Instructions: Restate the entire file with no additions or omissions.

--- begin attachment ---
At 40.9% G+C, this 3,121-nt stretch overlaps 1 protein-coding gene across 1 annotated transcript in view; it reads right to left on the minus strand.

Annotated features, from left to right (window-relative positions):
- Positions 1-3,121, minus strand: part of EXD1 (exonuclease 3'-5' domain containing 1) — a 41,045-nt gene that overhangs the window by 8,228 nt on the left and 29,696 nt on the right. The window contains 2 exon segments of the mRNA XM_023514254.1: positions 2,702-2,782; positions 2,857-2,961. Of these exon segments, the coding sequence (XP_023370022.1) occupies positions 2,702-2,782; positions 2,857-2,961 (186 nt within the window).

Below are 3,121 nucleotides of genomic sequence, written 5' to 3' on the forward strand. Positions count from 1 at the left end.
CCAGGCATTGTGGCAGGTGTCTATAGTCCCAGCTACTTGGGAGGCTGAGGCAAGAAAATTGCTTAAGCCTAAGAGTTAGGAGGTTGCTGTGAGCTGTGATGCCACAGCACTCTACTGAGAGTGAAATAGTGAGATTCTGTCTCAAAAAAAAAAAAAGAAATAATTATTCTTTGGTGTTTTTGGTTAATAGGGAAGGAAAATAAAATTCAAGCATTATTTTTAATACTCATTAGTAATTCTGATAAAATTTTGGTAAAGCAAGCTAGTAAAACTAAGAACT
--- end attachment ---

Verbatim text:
At 40.9% G+C, this 3,121-nt stretch overlaps 1 protein-coding gene across 1 annotated transcript in view; it reads right to left on the minus strand.

Annotated features, from left to right (window-relative positions):
- Positions 1-3,121, minus strand: part of EXD1 (exonuclease 3'-5' domain containing 1) — a 41,045-nt gene that overhangs the window by 8,228 nt on the left and 29,696 nt on the right. The window contains 2 exon segments of the mRNA XM_023514254.1: positions 2,702-2,782; positions 2,857-2,961. Of these exon segments, the coding sequence (XP_023370022.1) occupies positions 2,702-2,782; positions 2,857-2,961 (186 nt within the window).

Below are 3,121 nucleotides of genomic sequence, written 5' to 3' on the forward strand. Positions count from 1 at the left end.
CCAGGCATTGTGGCAGGTGTCTATAGTCCCAGCTACTTGGGAGGCTGAGGCAAGAAAATTGCTTAAGCCTAAGAGTTAGGAGGTTGCTGTGAGCTGTGATGCCACAGCACTCTACTGAGAGTGAAATAGTGAGATTCTGTCTCAAAAAAAAAAAAAGAAATAATTATTCTTTGGTGTTTTTGGTTAATAGGGAAGGAAAATAAAATTCAAGCATTATTTTTAATACTCATTAGTAATTCTGATAAAATTTTGGTAAAGCAAGCTAGTAAAACTAAGAACT